In the midst of our chal­lenges, life’s clock still ticks

Daily Trust - - VIEWS - By Sa­muel Ufot Ekekere

Tech­nol­ogy has shown us its benev­o­lence in mak­ing prod­ucts once con­sid­ered scarce com­mod­ity and for the highly placed, ac­ces­si­ble to the aver­age per­son. Some­times we still wish we could place our­selves in the past and joke at what a comic we would make of what had be­ing a norm. I looked back to my child­hood and when I see such déjà vu be­fore my eyes, the kind that we were part of, just over a decade back, I marvel at how much has changed.

You may hark back to that pe­riod when only few per­sons in the com­mu­nity had the an­cient grand­fa­ther clock. Ev­ery­one would flock to the houses of these per­sons to have a glimpse of what the time was. Know­ing what the clock in­di­cated was a nov­elty. As a child, people con­sid­ered you “sharp” if you could tell the time. A proud mum would call out her son, “ju­nior go check the time at Papa Joe’s place.”Ju­nior would spring, a proud son of his mom over to Papa Joe’s house a kilo­me­tre away. This was his only chance to es­cape from his mother’s grip. He would whis­tle as he walked ma­jes­ti­cally to­wards the house. ‘Ju­nior how are you’, Papa Joe would ask as he saw this small sweat­ing man rush into his sit­ting room. “My mom sent me to check the time,” he would say. Ju­nior would stare at the hands of the clock, “long hand in 5; short hand in 8”, he would mem­o­rise; “long hand in 5 and the short hand in 8” just so that he would not for­get, and hop­ing his friend would not come along his path so that it does not slip his mem­ory. If he for­got, he would have to re­turn to Papa Joe’s house or else face the threat­en­ing glare of Mom.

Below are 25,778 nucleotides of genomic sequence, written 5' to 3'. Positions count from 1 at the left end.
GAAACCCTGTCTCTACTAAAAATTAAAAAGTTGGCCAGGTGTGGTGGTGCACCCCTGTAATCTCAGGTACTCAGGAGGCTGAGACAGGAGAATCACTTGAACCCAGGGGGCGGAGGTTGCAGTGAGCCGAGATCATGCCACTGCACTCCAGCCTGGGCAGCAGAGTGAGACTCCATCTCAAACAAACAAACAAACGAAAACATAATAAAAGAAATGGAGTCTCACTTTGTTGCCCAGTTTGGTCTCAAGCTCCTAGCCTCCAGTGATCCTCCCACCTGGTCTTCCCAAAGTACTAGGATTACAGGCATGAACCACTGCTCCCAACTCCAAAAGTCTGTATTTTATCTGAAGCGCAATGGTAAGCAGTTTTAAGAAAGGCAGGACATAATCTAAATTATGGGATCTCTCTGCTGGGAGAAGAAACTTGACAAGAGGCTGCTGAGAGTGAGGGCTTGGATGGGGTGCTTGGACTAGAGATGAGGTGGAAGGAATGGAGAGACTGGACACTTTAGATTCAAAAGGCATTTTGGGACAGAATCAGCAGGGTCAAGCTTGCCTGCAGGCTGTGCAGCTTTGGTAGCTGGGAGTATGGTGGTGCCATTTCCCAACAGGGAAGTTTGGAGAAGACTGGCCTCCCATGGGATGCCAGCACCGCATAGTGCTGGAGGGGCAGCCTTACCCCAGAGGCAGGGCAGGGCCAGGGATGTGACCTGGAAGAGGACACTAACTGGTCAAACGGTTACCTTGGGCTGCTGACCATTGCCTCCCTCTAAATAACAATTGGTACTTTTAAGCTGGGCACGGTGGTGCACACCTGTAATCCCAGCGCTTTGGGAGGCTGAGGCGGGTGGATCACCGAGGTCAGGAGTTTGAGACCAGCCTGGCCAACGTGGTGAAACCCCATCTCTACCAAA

This may be your ex­pe­ri­ence. Though we did not have the clock at our dis­posal, the fastchang­ing, time-ori­ented world was tak­ing a strong grip on us that we had to be con­scious of time and find a way to know what it in­di­cated.

To­day, there is cer­tainly not enough time to get ev­ery­thing go­ing. We have to make do with our “lit­tle” time and pray we can fix all our en­gage­ment into them. From when a child comes into life, his par­ents be­gin to mea­sure his time. A mother an­tic­i­pates that in two months, the wean­ing process is over and she would re­turn to her busi­ness push­ing the child to a day care sys­tem. Time runs fast and by four­teen out of sec­ondary school. By twenty, he should be a med­i­cal doc­tor. What a rush? When you ask why, they would say’ there is no time’.

Wait! Where are we head­ing? We may seem in a dig­i­tal world where our dig­i­tal clock does not tick. We no longer hear the lull in be­tween two ticks so we think we just have to keep run­ning through. While the clock is there to guide our ac­tiv­i­ties, it should not be our mas­ter. Like the paus­ing ticks on the old grand­fa­ther clock, there should be time to re­lax and make pro­duc­tive thoughts.

There is time for ev­ery­thing un­der the sun. There is time to learn. We can­not be suc­cess­ful with­out learn­ing. Some per­sons want to achieve with­out go­ing through all the painful process of learn­ing. They want to ‘ rush through’. Many people, es­pe­cially par­ents, re­ject this ide­ol­ogy. They want their wards to break the rules, jump classes, and get to places they are not qual­i­fied for. The end­point, which is of­ten not favourable, leaves them in a state of dis­con­tent.

The “no time” syn­drome has led to de­vel­op­ment of the “suc­ceed at all cost” ap­proach in which people do all to en­sure of­ten against the ethics of the game to get what they want. While we must suc­ceed, pa­tience should be a rule. Wait for your turn, do not break the line be­cause you think you feel you have no time, and should be given ben­e­fit over oth­ers to en­able you rush over to an­other task. If ev­ery­one were to con­sider time, no one would get any­thing go­ing. Ev­ery­one would act at ran­dom and so­ci­ety would be in a con­fused state; ev­ery one seek­ing his own, and of­ten get­ting noth­ing.

Pass through time; let ev­ery­thing hap­pen in its time as you work to­wards your goals. Do not let time pass through you; else, you will be pushed to make de­ci­sions that will be detri­men­tal to you and the people around you.

Ekekere wrote from Abuja<ek­ere­samuel@>

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